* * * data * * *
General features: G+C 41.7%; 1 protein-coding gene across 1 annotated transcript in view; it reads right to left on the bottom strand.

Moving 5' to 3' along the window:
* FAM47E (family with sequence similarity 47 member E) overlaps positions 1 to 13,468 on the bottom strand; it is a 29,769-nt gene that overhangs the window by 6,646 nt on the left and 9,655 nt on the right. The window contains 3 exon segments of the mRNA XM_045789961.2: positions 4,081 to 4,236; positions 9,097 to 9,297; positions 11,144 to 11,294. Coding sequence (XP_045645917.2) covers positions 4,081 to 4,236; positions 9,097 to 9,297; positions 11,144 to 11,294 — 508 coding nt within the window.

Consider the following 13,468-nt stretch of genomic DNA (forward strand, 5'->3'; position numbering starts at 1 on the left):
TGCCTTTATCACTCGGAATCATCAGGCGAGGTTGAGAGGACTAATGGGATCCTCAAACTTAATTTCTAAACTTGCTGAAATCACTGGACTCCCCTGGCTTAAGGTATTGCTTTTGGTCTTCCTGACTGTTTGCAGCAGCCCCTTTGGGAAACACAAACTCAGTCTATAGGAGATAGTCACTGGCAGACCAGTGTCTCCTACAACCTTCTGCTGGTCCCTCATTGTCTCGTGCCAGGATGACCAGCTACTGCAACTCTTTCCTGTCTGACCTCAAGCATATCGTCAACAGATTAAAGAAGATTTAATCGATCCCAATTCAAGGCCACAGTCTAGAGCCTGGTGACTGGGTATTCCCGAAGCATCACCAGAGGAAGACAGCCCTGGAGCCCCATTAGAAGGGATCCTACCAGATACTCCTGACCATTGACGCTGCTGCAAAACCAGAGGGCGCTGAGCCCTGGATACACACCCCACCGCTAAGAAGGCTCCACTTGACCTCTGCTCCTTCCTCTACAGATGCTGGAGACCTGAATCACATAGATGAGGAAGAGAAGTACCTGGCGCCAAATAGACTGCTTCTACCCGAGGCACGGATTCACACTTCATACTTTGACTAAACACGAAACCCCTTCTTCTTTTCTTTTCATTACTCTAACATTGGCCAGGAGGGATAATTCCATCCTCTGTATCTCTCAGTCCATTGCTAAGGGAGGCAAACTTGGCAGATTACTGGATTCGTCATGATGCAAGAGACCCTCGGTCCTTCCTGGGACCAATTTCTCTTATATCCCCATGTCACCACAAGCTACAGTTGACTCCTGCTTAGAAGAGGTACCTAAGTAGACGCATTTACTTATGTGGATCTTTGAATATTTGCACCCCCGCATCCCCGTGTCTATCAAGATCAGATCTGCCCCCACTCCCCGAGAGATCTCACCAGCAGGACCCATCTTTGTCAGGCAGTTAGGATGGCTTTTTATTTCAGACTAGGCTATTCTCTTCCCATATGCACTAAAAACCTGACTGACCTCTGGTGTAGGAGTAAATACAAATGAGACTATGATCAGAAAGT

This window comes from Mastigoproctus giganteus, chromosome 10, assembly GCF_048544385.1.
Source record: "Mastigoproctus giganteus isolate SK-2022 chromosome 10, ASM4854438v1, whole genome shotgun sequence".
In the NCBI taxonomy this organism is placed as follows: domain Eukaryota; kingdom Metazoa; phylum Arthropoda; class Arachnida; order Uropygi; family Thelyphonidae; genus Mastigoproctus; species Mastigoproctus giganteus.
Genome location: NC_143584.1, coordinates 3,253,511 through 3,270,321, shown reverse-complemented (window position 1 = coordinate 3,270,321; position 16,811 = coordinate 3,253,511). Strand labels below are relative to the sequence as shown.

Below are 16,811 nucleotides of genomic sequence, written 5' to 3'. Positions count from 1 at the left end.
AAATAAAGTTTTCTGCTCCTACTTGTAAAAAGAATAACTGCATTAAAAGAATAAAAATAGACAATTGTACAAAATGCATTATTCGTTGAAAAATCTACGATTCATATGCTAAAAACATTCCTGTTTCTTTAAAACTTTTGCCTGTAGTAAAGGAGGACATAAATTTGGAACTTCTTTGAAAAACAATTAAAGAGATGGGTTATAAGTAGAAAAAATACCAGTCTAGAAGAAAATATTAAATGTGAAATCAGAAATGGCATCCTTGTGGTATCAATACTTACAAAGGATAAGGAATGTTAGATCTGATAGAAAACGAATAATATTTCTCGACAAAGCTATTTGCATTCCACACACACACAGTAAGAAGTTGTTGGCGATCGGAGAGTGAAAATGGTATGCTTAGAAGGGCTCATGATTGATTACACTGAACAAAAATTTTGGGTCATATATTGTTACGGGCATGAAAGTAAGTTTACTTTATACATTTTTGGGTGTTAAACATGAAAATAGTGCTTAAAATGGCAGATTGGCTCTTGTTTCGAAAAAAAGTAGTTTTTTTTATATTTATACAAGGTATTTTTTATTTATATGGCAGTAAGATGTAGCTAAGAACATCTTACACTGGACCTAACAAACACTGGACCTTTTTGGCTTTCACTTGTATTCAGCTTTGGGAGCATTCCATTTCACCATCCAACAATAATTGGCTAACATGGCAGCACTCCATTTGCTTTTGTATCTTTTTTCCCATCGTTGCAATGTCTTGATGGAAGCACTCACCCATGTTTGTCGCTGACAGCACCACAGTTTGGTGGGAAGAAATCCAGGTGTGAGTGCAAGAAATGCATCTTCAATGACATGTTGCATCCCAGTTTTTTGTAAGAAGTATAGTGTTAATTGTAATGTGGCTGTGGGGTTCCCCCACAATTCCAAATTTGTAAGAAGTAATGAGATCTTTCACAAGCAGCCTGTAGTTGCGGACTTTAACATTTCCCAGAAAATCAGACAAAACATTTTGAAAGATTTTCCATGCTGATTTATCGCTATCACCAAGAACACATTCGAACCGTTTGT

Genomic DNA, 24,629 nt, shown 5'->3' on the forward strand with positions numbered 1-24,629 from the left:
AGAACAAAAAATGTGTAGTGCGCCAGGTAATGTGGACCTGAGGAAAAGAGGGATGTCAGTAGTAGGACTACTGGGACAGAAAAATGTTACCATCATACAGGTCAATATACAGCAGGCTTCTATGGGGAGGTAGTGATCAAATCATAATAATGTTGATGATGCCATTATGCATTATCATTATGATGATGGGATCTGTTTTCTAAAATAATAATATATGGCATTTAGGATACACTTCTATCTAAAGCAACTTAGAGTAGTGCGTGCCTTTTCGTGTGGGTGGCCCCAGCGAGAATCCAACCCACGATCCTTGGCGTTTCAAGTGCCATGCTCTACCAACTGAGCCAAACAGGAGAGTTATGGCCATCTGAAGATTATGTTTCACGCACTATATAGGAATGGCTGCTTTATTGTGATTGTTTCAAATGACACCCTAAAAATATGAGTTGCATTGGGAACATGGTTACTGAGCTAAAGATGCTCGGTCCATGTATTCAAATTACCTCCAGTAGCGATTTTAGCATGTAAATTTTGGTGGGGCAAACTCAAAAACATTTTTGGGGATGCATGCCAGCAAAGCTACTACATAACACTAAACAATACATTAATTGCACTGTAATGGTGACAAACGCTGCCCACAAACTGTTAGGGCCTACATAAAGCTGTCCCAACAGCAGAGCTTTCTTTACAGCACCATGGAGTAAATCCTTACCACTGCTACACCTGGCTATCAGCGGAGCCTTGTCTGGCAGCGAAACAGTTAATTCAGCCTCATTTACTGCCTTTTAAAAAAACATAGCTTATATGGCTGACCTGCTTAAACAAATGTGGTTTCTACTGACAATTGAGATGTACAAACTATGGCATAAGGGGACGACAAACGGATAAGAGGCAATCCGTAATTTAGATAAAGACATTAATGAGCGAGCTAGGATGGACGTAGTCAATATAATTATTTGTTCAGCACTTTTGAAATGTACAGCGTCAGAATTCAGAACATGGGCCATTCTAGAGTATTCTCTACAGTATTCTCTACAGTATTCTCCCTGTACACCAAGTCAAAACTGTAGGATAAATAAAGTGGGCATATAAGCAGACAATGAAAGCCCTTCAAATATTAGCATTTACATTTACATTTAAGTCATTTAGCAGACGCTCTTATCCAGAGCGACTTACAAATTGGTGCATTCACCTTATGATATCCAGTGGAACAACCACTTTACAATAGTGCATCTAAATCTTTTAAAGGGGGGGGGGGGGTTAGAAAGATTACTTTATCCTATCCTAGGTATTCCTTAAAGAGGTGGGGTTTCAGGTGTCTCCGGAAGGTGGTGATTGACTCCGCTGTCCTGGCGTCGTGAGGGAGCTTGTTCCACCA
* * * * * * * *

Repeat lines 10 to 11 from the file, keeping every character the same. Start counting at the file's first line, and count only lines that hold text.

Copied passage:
Below are 16,811 nucleotides of genomic sequence, written 5' to 3'. Positions count from 1 at the left end.
AAATAAAGTTTTCTGCTCCTACTTGTAAAAAGAATAACTGCATTAAAAGAATAAAAATAGACAATTGTACAAAATGCATTATTCGTTGAAAAATCTACGATTCATATGCTAAAAACATTCCTGTTTCTTTAAAACTTTTGCCTGTAGTAAAGGAGGACATAAATTTGGAACTTCTTTGAAAAACAATTAAAGAGATGGGTTATAAGTAGAAAAAATACCAGTCTAGAAGAAAATATTAAATGTGAAATCAGAAATGGCATCCTTGTGGTATCAATACTTACAAAGGATAAGGAATGTTAGATCTGATAGAAAACGAATAATATTTCTCGACAAAGCTATTTGCATTCCACACACACACAGTAAGAAGTTGTTGGCGATCGGAGAGTGAAAATGGTATGCTTAGAAGGGCTCATGATTGATTACACTGAACAAAAATTTTGGGTCATATATTGTTACGGGCATGAAAGTAAGTTTACTTTATACATTTTTGGGTGTTAAACATGAAAATAGTGCTTAAAATGGCAGATTGGCTCTTGTTTCGAAAAAAAGTAGTTTTTTTTATATTTATACAAGGTATTTTTTATTTATATGGCAGTAAGATGTAGCTAAGAACATCTTACACTGGACCTAACAAACACTGGACCTTTTTGGCTTTCACTTGTATTCAGCTTTGGGAGCATTCCATTTCACCATCCAACAATAATTGGCTAACATGGCAGCACTCCATTTGCTTTTGTATCTTTTTTCCCATCGTTGCAATGTCTTGATGGAAGCACTCACCCATGTTTGTCGCTGACAGCACCACAGTTTGGTGGGAAGAAATCCAGGTGTGAGTGCAAGAAATGCATCTTCAATGACATGTTGCATCCCAGTTTTTTGTAAGAAGTATAGTGTTAATTGTAATGTGGCTGTGGGGTTCCCCCACAATTCCAAATTTGTAAGAAGTAATGAGATCTTTCACAAGCAGCCTGTAGTTGCGGACTTTAACATTTCCCAGAAAATCAGACAAAACATTTTGAAAGATTTTCCATGCTGATTTATCGCTATCACCAAGAACACATTCGAACCGTTTGT